Bu Gu Zhi (Psoralea corylifolia)

Common Name Latin Name Plant Family
Bu Gu Zhi
Psoralea corylifolia
Leguminosae

None known

  • Medicinal Use

    Bu Gu Zhi is valued in Chinese herbal medicine as a tonic remedy and is used to improve general vitality[254]. Modern research has shown that it is also of value in the treatment of skin disorders, including vitiligo. Some caution should be employed when applying the herb externally, however, since it can sensitise the skin and cause an allergic reaction to sunlight[254].

    The one-seeded fruits (or the seed plus the seedpod) are highly regarded as an aphrodisiac and tonic to the genital organs[218].

    The seed is anthelmintic, antibacterial, aphrodisiac, astringent, cardiac, cytotoxic, deobstruent, diaphoretic, diuretic, stimulant, stomachic and tonic[4, 147, 176, 178, 218, 240]. It is used in the treatment of febrile diseases, premature ejaculation, impotence, lower back pains, frequent urination, incontinence, bed wetting etc[240, 254]. It is also used externally to treat various skin ailments including leprosy, leucoderma and hair loss[218, 240]. The seed and fruit contain psoralen. This causes the skin to produce new pigment when exposed to sunlight and is used for treating vitiligo and psoriasis[176]. The antibacterial action of the fruit inhibits the growth of Mycobacterium tuberculos[176]. The fruit is gathered when ripe in the autumn and can be dried for later use[254].

    The root is used for treating dental caries[218].

    The plant yields a useful medicinal oleoresin, it treats kidney disorders, impotence, premature ejaculation, lumbago etc[4, 147, 176, 178].

  • Edible Use

    Seed[177]. No further details are given.

  • Cautionary Notes

    Although no specific mention of toxicity for this species has been found, at least some members of this genus contain furanocoumarins, these substances can cause photosensitivity in some people[65].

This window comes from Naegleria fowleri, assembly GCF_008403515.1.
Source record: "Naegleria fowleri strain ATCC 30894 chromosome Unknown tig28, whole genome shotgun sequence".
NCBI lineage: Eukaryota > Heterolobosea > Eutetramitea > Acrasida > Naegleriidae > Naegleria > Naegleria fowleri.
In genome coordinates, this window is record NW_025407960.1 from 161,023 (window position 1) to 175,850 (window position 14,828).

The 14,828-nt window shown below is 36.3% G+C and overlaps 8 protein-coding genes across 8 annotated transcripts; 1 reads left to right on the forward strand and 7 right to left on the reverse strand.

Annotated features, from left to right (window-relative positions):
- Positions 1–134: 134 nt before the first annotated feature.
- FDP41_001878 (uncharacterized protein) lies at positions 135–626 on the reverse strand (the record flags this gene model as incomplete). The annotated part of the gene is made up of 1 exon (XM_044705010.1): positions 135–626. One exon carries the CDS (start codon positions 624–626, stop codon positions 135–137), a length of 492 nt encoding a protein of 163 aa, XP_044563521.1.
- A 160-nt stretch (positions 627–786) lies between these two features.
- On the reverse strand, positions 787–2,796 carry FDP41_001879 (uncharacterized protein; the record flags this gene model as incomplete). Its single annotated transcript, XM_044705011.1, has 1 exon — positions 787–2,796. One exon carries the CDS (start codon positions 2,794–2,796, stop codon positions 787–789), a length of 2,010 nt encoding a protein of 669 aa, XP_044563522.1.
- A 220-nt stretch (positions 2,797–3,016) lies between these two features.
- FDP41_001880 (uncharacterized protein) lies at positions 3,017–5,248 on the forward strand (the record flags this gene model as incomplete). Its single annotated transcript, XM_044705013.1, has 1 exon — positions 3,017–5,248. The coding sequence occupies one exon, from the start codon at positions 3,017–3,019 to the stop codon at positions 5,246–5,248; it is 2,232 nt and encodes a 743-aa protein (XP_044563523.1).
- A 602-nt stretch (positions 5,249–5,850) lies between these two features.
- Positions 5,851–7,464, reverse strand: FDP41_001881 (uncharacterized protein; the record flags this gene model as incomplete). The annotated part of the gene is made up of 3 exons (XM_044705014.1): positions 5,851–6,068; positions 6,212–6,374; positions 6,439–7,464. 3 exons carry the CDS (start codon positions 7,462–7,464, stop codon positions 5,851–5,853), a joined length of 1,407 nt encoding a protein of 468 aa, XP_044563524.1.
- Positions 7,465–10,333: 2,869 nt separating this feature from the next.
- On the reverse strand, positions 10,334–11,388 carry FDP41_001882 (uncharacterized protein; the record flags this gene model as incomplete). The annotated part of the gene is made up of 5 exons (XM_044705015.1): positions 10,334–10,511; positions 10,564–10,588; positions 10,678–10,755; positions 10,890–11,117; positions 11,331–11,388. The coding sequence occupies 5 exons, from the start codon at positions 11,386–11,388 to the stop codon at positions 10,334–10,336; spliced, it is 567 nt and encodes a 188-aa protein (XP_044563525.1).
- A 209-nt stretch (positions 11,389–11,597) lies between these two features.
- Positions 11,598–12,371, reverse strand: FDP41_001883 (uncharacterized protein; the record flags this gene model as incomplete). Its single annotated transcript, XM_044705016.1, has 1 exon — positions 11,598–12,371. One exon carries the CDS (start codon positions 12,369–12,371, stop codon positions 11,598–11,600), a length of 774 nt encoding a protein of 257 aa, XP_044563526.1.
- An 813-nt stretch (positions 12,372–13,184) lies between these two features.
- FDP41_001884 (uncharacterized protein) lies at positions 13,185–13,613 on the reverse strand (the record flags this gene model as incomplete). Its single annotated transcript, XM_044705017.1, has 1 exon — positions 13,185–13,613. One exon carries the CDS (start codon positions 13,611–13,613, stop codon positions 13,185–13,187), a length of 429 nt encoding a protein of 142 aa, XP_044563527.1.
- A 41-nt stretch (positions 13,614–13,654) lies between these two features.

Cultivation & Habitat

Pre-soak the seed for 24 hours in warm water and then sow in early to mid spring in a greenhouse. Either sow the seed in individual pots or pot up the young seedlings as soon as possible in order to avoid root disturbance. Grow them on in the pots until planting out in their final positions. It is usually impossible to transplant this species without fatal damage to the root[200]. Division in spring. With great care since the plant resents root disturbance. It is virtually impossible to divide this species successfully[200].
We have very little information for this species and do not know if it will be hardy in Britain, though judging by its native range it should succeed outdoors at least in the milder parts of the country. The following notes are based on the general needs of the genus. Succeeds in an ordinary garden soil[1]. Requires a well-drained soil in a sunny position[200]. Plants are very intolerant of root disturbance, they are best planted out into their permanent positions whilst still small[200]. This species has a symbiotic relationship with certain soil bacteria, these bacteria form nodules on the roots and fix atmospheric nitrogen. Some of this nitrogen is utilized by the growing plant but some can also be used by other plants growing nearby[200].
Asia, from Iran to China, Africa and the Middle East.

Become ungovernable, break the chains of the matrix; grow and forage your own food and medicine.

*None of the information on this website qualifies as professional medical advice. Take only what resonates with your heart and use your own personal responsibility for what’s best for you. For more information [brackets] [000], see bibliography.